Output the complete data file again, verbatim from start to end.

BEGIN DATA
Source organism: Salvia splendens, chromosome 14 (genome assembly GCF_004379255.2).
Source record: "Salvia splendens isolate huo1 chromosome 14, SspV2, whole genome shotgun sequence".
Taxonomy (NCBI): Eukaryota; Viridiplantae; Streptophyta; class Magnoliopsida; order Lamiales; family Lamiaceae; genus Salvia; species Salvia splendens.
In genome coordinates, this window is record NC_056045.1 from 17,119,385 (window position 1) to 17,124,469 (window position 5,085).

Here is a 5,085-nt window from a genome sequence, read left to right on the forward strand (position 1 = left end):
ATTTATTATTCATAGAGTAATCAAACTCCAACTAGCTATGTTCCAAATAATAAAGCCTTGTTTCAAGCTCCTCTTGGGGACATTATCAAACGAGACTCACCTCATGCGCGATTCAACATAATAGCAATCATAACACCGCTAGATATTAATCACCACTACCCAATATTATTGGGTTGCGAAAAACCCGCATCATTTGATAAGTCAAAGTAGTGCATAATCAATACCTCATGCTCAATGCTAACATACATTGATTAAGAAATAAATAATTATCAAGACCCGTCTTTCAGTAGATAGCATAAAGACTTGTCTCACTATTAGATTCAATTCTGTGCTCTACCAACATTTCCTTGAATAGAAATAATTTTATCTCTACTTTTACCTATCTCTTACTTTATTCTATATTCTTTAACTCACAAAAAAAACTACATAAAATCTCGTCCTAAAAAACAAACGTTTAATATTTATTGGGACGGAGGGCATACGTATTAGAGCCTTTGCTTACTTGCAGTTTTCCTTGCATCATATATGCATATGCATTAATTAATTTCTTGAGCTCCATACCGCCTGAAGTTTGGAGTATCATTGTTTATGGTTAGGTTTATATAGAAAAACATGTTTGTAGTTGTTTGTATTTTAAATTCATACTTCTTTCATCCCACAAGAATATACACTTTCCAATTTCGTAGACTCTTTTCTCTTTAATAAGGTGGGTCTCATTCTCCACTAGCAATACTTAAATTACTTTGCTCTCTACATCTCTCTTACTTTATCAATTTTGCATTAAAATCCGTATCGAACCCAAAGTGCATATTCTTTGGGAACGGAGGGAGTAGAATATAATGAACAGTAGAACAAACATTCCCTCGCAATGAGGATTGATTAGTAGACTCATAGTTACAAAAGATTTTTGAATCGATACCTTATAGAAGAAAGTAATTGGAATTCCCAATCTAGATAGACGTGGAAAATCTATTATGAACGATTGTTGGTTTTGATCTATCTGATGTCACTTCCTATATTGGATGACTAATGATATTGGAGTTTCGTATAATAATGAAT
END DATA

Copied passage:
Source organism: Salvia splendens, chromosome 14 (genome assembly GCF_004379255.2).
Source record: "Salvia splendens isolate huo1 chromosome 14, SspV2, whole genome shotgun sequence".
Taxonomy (NCBI): Eukaryota; Viridiplantae; Streptophyta; class Magnoliopsida; order Lamiales; family Lamiaceae; genus Salvia; species Salvia splendens.
In genome coordinates, this window is record NC_056045.1 from 17,119,385 (window position 1) to 17,124,469 (window position 5,085).

Here is a 5,085-nt window from a genome sequence, read left to right on the forward strand (position 1 = left end):
ATTTATTATTCATAGAGTAATCAAACTCCAACTAGCTATGTTCCAAATAATAAAGCCTTGTTTCAAGCTCCTCTTGGGGACATTATCAAACGAGACTCACCTCATGCGCGATTCAACATAATAGCAATCATAACACCGCTAGATATTAATCACCACTACCCAATATTATTGGGTTGCGAAAAACCCGCATCATTTGATAAGTCAAAGTAGTGCATAATCAATACCTCATGCTCAATGCTAACATACATTGATTAAGAAATAAATAATTATCAAGACCCGTCTTTCAGTAGATAGCATAAAGACTTGTCTCACTATTAGATTCAATTCTGTGCTCTACCAACATTTCCTTGAATAGAAATAATTTTATCTCTACTTTTACCTATCTCTTACTTTATTCTATATTCTTTAACTCACAAAAAAAACTACATAAAATCTCGTCCTAAAAAACAAACGTTTAATATTTATTGGGACGGAGGGCATACGTATTAGAGCCTTTGCTTACTTGCAGTTTTCCTTGCATCATATATGCATATGCATTAATTAATTTCTTGAGCTCCATACCGCCTGAAGTTTGGAGTATCATTGTTTATGGTTAGGTTTATATAGAAAAACATGTTTGTAGTTGTTTGTATTTTAAATTCATACTTCTTTCATCCCACAAGAATATACACTTTCCAATTTCGTAGACTCTTTTCTCTTTAATAAGGTGGGTCTCATTCTCCACTAGCAATACTTAAATTACTTTGCTCTCTACATCTCTCTTACTTTATCAATTTTGCATTAAAATCCGTATCGAACCCAAAGTGCATATTCTTTGGGAACGGAGGGAGTAGAATATAATGAACAGTAGAACAAACATTCCCTCGCAATGAGGATTGATTAGTAGACTCATAGTTACAAAAGATTTTTGAATCGATACCTTATAGAAGAAAGTAATTGGAATTCCCAATCTAGATAGACGTGGAAAATCTATTATGAACGATTGTTGGTTTTGATCTATCTGATGTCACTTCCTATATTGGATGACTAATGATATTGGAGTTTCGTATAATAATGAAT